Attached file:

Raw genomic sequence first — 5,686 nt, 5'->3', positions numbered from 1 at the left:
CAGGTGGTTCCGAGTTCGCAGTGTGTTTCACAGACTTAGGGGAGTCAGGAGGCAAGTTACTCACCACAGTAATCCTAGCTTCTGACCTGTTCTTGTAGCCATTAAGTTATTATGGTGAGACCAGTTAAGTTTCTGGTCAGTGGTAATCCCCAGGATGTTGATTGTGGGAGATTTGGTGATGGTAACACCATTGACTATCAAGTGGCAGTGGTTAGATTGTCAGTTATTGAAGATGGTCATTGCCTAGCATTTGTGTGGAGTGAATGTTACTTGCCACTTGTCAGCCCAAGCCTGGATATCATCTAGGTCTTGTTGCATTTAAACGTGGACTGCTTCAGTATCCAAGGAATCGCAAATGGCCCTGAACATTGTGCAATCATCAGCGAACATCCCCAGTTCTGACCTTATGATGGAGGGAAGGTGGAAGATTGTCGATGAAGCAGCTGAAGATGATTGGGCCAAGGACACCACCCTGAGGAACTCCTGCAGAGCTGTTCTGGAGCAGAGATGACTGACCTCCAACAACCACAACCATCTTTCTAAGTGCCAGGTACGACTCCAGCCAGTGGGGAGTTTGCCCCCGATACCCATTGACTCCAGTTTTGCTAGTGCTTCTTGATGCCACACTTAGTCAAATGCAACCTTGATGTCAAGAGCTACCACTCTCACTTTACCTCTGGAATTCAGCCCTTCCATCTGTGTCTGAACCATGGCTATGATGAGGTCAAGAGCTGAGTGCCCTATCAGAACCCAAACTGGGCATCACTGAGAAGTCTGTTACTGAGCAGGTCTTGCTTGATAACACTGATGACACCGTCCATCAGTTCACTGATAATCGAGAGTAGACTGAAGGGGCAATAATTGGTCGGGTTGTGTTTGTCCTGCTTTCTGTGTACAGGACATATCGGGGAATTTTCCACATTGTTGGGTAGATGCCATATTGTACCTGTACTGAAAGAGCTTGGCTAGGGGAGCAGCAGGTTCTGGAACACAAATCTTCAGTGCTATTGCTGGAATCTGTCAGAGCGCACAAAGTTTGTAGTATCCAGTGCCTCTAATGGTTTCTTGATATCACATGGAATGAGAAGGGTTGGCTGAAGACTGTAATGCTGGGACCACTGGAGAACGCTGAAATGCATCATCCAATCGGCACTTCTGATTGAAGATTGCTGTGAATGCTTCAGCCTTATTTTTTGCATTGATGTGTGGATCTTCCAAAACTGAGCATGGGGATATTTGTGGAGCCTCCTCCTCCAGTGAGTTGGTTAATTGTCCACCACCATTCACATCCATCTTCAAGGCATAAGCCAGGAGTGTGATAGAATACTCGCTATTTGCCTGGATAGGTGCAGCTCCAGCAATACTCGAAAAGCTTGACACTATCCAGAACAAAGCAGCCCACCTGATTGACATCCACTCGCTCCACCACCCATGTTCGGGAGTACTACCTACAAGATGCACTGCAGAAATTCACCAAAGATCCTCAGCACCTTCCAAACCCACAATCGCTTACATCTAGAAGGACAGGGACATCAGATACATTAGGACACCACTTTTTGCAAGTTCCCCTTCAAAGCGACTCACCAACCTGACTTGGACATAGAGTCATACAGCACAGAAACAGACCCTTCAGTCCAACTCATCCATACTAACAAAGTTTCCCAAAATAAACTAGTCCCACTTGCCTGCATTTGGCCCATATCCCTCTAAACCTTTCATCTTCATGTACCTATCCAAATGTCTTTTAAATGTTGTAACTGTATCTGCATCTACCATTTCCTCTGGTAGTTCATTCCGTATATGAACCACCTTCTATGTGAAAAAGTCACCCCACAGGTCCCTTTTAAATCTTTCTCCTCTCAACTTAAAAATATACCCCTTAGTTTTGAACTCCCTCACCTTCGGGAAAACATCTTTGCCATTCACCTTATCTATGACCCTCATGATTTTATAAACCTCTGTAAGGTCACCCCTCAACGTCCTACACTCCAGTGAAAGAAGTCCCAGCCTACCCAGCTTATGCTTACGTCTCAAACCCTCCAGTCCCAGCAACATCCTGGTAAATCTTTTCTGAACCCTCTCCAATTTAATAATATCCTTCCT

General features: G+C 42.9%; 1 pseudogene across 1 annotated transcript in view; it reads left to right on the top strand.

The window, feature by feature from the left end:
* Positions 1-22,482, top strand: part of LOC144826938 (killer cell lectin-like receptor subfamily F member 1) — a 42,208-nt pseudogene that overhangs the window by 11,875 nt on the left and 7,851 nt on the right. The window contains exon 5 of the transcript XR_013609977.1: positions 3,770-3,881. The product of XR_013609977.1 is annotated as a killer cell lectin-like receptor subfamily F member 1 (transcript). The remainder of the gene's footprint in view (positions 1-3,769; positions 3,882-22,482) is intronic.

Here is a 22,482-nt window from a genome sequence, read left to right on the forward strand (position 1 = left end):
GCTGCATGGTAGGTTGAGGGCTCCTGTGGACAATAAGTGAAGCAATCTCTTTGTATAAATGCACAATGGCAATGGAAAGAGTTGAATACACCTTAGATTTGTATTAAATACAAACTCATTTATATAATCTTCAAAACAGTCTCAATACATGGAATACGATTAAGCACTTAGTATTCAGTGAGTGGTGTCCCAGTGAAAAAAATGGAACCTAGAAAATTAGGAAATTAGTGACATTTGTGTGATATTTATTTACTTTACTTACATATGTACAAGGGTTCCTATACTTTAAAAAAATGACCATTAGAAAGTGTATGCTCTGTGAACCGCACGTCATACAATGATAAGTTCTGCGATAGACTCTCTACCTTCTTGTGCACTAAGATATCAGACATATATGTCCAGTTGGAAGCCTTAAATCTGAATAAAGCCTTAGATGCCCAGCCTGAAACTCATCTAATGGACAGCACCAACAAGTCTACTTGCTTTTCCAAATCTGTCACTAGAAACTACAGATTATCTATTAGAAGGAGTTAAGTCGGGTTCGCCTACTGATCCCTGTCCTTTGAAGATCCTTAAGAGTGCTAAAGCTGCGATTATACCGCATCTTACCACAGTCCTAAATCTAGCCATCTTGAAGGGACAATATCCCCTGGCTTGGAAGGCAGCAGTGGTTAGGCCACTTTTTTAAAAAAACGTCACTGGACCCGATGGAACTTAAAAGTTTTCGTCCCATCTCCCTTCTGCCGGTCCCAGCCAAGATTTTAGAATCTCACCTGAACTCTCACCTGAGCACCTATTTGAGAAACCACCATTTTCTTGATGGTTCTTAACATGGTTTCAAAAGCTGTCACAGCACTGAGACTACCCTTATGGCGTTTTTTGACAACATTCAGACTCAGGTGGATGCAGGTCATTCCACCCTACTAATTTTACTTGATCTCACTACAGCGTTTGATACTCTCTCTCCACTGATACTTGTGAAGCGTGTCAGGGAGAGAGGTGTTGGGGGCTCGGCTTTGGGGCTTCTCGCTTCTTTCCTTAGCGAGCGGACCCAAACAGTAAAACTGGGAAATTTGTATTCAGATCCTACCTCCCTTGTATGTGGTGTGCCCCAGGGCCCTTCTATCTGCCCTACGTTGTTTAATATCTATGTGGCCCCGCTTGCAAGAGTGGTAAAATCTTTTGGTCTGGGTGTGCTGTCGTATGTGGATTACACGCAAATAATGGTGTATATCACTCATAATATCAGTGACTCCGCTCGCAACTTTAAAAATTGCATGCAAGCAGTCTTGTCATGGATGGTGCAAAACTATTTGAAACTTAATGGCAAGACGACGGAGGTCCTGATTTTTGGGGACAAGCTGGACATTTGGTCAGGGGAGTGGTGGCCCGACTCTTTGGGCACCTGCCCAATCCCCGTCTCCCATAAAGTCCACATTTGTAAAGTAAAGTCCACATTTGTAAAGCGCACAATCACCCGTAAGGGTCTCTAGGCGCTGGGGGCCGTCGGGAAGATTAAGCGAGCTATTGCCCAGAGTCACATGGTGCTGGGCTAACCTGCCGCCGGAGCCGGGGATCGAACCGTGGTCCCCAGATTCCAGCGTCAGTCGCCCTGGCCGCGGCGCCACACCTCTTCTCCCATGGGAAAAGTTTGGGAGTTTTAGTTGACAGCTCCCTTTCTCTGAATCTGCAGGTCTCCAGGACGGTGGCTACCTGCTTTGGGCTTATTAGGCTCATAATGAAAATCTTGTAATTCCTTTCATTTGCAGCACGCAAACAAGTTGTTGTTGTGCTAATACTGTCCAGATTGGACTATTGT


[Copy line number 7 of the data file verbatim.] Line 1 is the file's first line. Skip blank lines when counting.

GCTGCATGGTAGGTTGAGGGCTCCTGTGGACAATAAGTGAAGCAATCTCTTTGTATAAATGCACAATGGCAATGGAAAGAGTTGAATACACCTTAGATTTGTATTAAATACAAACTCATTTATATAATCTTCAAAACAGTCTCAATACATGGAATACGATTAAGCACTTAGTATTCAGTGAGTGGTGTCCCAGTGAAAAAAATGGAACCTAGAAAATTAGGAAATTAGTGACATTTGTGTGATATTTATTTACTTTACTTACATATGTACAAGGGTTCCTATACTTTAAAAAAATGACCATTAGAAAGTGTATGCTCTGTGAACCGCACGTCATACAATGATAAGTTCTGCGATAGACTCTCTACCTTCTTGTGCACTAAGATATCAGACATATATGTCCAGTTGGAAGCCTTAAATCTGAATAAAGCCTTAGATGCCCAGCCTGAAACTCATCTAATGGACAGCACCAACAAGTCTACTTGCTTTTCCAAATCTGTCACTAGAAACTACAGATTATCTATTAGAAGGAGTTAAGTCGGGTTCGCCTACTGATCCCTGTCCTTTGAAGATCCTTAAGAGTGCTAAAGCTGCGATTATACCGCATCTTACCACAGTCCTAAATCTAGCCATCTTGAAGGGACAATATCCCCTGGCTTGGAAGGCAGCAGTGGTTAGGCCACTTTTTTAAAAAAACGTCACTGGACCCGATGGAACTTAAAAGTTTTCGTCCCATCTCCCTTCTGCCGGTCCCAGCCAAGATTTTAGAATCTCACCTGAACTCTCACCTGAGCACCTATTTGAGAAACCACCATTTTCTTGATGGTTCTTAACATGGTTTCAAAAGCTGTCACAGCACTGAGACTACCCTTATGGCGTTTTTTGACAACATTCAGACTCAGGTGGATGCAGGTCATTCCACCCTACTAATTTTACTTGATCTCACTACAGCGTTTGATACTCTCTCTCCACTGATACTTGTGAAGCGTGTCAGGGAGAGAGGTGTTGGGGGCTCGGCTTTGGGGCTTCTCGCTTCTTTCCTTAGCGAGCGGACCCAAACAGTAAAACTGGGAAATTTGTATTCAGATCCTACCTCCCTTGTATGTGGTGTGCCCCAGGGCCCTTCTATCTGCCCTACGTTGTTTAATATCTATGTGGCCCCGCTTGCAAGAGTGGTAAAATCTTTTGGTCTGGGTGTGCTGTCGTATGTGGATTACACGCAAATAATGGTGTATATCACTCATAATATCAGTGACTCCGCTCGCAACTTTAAAAATTGCATGCAAGCAGTCTTGTCATGGATGGTGCAAAACTATTTGAAACTTAATGGCAAGACGACGGAGGTCCTGATTTTTGGGGACAAGCTGGACATTTGGTCAGGGGAGTGGTGGCCCGACTCTTTGGGCACCTGCCCAATCCCCGTCTCCCATAAAGTCCACATTTGTAAAGTAAAGTCCACATTTGTAAAGCGCACAATCACCCGTAAGGGTCTCTAGGCGCTGGGGGCCGTCGGGAAGATTAAGCGAGCTATTGCCCAGAGTCACATGGTGCTGGGCTAACCTGCCGCCGGAGCCGGGGATCGAACCGTGGTCCCCAGATTCCAGCGTCAGTCGCCCTGGCCGCGGCGCCACACCTCTTCTCCCATGGGAAAAGTTTGGGAGTTTTAGTTGACAGCTCCCTTTCTCTGAATCTGCAGGTCTCCAGGACGGTGGCTACCTGCTTTGGGCTTATTAGGCTCATAATGAAAATCTTGTAATTCCTTTCATTTGCAGCACGCAAACAAGTTGTTGTTGTGCTAATACTGTCCAGATTGGACTATTGT